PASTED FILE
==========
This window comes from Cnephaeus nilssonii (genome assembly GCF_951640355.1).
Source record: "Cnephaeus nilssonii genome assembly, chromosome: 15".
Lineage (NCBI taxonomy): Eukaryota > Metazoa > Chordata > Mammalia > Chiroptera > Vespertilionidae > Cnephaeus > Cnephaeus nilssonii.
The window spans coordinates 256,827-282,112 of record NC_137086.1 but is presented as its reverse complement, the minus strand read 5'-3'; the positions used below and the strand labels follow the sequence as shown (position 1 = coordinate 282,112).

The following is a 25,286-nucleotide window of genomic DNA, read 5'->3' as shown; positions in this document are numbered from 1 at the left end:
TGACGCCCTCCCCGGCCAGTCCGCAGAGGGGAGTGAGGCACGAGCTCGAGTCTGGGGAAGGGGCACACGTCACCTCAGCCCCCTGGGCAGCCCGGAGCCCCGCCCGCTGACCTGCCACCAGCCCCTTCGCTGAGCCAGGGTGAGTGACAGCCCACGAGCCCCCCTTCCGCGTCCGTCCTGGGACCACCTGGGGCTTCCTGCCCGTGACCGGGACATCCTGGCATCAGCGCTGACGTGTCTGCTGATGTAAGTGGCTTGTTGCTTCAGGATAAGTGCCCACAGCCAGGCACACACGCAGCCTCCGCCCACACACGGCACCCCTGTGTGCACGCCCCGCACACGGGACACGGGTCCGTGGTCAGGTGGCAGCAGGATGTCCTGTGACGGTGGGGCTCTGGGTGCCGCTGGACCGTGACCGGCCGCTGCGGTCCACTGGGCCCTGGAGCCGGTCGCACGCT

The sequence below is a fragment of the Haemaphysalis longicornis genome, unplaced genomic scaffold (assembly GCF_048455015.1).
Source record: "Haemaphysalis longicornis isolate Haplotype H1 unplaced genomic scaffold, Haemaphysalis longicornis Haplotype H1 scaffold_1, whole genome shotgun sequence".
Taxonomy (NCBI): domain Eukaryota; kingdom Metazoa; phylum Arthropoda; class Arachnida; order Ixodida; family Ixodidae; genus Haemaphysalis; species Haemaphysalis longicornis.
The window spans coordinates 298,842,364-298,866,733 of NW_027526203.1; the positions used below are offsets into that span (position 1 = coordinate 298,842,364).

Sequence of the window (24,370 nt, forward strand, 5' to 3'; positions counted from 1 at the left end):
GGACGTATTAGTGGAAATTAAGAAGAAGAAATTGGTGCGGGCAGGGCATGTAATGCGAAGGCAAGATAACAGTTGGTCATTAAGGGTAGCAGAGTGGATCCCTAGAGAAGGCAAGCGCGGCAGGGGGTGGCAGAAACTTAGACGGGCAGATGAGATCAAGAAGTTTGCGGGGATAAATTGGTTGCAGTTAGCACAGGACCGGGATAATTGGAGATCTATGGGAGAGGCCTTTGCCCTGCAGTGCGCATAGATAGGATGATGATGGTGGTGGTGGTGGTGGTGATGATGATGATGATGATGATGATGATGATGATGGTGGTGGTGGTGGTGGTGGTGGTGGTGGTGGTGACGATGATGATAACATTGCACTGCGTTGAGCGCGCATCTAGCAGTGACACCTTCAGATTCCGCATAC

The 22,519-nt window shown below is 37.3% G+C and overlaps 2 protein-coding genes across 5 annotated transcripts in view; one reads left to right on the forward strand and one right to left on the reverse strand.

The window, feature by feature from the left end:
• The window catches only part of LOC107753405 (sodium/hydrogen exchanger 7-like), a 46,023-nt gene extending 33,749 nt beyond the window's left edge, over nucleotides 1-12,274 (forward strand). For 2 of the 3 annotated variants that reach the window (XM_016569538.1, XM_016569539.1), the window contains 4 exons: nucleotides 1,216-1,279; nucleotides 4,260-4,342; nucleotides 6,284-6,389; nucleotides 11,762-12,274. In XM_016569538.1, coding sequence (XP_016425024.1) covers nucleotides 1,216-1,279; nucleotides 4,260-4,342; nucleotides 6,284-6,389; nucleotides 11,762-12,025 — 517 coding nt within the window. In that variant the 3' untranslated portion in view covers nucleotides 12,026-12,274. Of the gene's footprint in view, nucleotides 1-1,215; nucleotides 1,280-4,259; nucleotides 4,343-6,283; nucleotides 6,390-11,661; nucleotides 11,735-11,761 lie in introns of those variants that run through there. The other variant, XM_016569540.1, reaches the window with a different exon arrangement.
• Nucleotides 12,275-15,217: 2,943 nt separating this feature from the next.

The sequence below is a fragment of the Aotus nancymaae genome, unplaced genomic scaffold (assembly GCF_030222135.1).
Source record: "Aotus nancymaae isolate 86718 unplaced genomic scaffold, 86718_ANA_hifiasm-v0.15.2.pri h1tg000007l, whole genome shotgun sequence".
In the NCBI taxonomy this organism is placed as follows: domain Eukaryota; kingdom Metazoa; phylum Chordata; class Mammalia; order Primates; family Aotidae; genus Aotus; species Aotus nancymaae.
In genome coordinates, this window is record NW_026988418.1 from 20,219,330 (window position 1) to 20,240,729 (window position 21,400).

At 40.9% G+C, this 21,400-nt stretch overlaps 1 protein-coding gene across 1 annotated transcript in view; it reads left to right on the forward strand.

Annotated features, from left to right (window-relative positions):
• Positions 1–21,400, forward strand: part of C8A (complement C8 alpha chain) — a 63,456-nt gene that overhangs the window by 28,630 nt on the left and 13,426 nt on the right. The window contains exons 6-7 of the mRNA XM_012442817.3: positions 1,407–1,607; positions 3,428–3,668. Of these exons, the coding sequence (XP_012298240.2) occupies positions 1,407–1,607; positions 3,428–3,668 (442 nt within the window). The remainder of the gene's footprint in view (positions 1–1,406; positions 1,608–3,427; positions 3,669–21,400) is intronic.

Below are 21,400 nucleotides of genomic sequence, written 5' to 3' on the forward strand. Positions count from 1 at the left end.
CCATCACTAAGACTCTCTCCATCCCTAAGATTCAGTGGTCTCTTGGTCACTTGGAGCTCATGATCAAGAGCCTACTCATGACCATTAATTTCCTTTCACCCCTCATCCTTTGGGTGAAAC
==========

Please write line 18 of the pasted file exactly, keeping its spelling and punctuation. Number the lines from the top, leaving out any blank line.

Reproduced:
Source record: "Aotus nancymaae isolate 86718 unplaced genomic scaffold, 86718_ANA_hifiasm-v0.15.2.pri h1tg000007l, whole genome shotgun sequence".